Hammock Insulation Part 2. The Practicalities.

Hammocks, Insulation, Sleeping -

Hammock Insulation Part 2. The Practicalities.

In my first hammock insulation post, I talked about the different ways that you can keep warm in a hammock at night. This time I'll run through some of the pros and cons of each setup.

You might be thinking that you have a sleeping bag already, and it's good enough to use in a tent. So why do you need to consider anything different for hammock camping?

The reason is simple. Cold butt syndrome. Because the insulation on the underside of a sleeping bag is compressed, it provides very little warmth. We get around this in a tent by using sleeping pads or sleeping mats to provide insulation against the ground. In a hammock, the sleeping bag insulation is again compressed. So we need some form of insulation. You also do not have the added insulation in a hammock that you do in a fully enclosed tent.

Foam Mats.

Pros.

  1. Cheap.
  2. Readily available.
  3. Can be used in a tent or a hammock.
  4. Lightweight.
  5. Good insulation.

Cons.

  1. Almost impossible to keep it in the hammock if you're a wriggly sleeper. It just slides out from under you.
  2. Because of the above, you wake up cold as the mat has shifted.
  3. Bulky to carry.

Reflectix windscreen protectors.

Pros.

  1. Cheap.
  2. Lightweight.
  3. Quite a small packable size.

Cons.

  1. Almost impossible to keep it in the hammock if you're a wriggly sleeper. It just slides out from under you.
  2. Because of the above, you wake up cold as the mat has shifted.
  3. With the metal foil type, as opposed to the fabric type, you could end up with a very soggy sleeping bag from perspiration not passing through the foil.

Self Inflating Mat.

Pros.

  1. Can be cheap.
  2. Provides insulation.
  3. Can be used in a tent as well.

Cons.

  1. Almost impossible to keep it in the hammock if you're a wriggly sleeper. It just slides out from under you.
  2. Because of the above, you wake up cold as the mat has shifted.
  3. Bulky.
  4. Quite heavy.

Air Inflatable Mat.

Pros.

  1. Depending on the type can offer good insulation.
  2. Can be used in a tent as well.
  3. Relatively packable.
  4. Relatively lightweight.

Cons.

  1. Almost impossible to keep it in the hammock if you're a wriggly sleeper. It just slides out from under you.
  2. Because of the above, you wake up cold as the mat has shifted.
  3. Can be expensive.

By now, you're probably getting the impression that using a mat in a hammock is generally quite a pain in the (cold) backside. However, the advantages are that you can at least use existing gear that you may already have for tent camping.

If using a mat, a dual layer hammock is generally better as the mat can be placed between the two layers to help keep it in place. Though in reality, it doesn't really make that much difference.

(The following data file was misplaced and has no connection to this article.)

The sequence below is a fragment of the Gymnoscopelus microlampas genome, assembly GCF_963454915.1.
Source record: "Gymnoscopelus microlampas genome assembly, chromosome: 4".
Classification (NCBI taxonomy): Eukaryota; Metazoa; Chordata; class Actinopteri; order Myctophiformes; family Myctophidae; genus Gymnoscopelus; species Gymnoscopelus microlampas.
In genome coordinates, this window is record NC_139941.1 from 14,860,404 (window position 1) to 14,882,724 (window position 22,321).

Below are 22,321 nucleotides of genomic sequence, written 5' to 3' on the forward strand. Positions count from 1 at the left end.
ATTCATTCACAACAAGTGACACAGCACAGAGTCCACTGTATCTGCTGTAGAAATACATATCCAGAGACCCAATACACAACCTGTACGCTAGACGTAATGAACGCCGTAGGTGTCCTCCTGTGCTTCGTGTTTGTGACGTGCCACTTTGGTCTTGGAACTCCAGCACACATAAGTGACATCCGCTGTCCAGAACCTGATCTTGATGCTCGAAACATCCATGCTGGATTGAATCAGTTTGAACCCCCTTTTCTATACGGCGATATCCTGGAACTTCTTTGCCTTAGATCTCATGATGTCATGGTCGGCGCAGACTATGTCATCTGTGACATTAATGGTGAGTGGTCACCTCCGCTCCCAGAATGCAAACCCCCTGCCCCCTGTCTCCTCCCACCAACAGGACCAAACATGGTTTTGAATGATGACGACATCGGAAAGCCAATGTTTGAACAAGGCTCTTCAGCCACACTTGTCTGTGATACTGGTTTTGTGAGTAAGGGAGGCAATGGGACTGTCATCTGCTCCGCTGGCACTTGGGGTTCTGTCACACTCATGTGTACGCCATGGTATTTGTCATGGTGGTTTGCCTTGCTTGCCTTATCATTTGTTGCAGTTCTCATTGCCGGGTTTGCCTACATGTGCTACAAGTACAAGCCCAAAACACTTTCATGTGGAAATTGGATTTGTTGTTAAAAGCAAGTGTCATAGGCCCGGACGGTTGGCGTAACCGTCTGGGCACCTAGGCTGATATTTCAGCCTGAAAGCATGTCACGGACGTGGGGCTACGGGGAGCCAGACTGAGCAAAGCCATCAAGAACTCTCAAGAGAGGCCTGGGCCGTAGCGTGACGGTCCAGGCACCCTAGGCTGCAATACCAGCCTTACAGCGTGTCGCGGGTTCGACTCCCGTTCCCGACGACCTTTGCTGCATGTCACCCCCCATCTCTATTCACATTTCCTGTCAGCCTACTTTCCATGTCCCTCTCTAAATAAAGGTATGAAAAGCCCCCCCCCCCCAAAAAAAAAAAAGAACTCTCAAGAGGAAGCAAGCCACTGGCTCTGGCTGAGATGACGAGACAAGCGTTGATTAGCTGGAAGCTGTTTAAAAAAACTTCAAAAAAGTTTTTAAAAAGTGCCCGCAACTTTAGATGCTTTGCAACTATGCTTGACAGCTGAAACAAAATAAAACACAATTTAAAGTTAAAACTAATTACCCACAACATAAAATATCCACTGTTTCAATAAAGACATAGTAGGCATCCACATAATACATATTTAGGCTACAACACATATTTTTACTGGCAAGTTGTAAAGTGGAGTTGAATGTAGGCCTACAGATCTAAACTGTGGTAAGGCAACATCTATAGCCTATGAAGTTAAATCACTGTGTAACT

In an effort to prevent mat slippage, I have also inserted the mat into the sleeping bag method. Firstly this does not work if you have a very narrow sleeping bag as it leaves you with very little space in the bag its self. Also, if like me you're a wriggly sleeper, then the mat will often end up on top of you rather than underneath! Which again will leave you with cold butt syndrome.

Another option, without having to spend any money is to use your sleeping bag as a cocoon around the hammock. To do this simply thread your hammock through the sleeping bag. You'll need to unzip the lower zip by about a foot in order to not restrict your movement too much in the hammock. The easiest way to use this set up is to get into the hammock and pull the fully zipped sleeping bag up around you and the hammock. To prevent cold feet you can insert your feet into the sleeping bags foot box.

I have found this to be a much warmer set up than any of the mat setups listed above. Simply because the insulation is not compressed beneath you but wrapped around you instead, and no mat to slide around. Talking of which, things don't change whether you have a single layered or double layered hammock.

This sleeping bag cocoon method does mean that you won't be able to sleep diagonally in your hammock, though as a side sleeper myself I've found it comfortable enough to get some good quality sleep.

Sleeping Bag As A Cocoon.

Pros.

  1. No need to buy any extra equipment.
  2. No extra weight to carry.
  3. No extra bulk.
  4. Much warmer than using a mat.

Cons.

  1. Could be draughty if not set up right.
  2. Restricted movement if using a very narrow sleeping bag.

There are sleeping bags that are designed to be used as a cocoon around a hammock, and there are cocoons designed specifically for use around a hammock, that aren't as practical as a sleeping bag in a tent. The Pros and cons of such cocoons pretty much match that of the sleeping bag cocoon method described above.

Which leads me onto the hammock under quilt. This hangs under the hammock and provides great insulation as it's not being compressed. Used with either a sleeping bag used normally, or a top quilt, this set up provides the warmest solution.

Hammock Under Quilts.

Pros.

  1. Best for comfort.
  2. Best for warmth.

Cons.

  1. Can be expensive.
  2. Bulk. More to carry.
  3. Additional weight.

 There is no single right solution to making yourself warm and comfortable in a hammock. It depends on the weather conditions you're sleeping in, what you personally find comfortable, budget, desired pack size and overall packed weight. Ideally, we wouldn't spend money trying every different method listed above to come to a conclusion that what we really needed all along was an under quilt. However, I can recommend the sleeping bag cocoon method as a 'free' alternative for moderate weather hammock camping.

 


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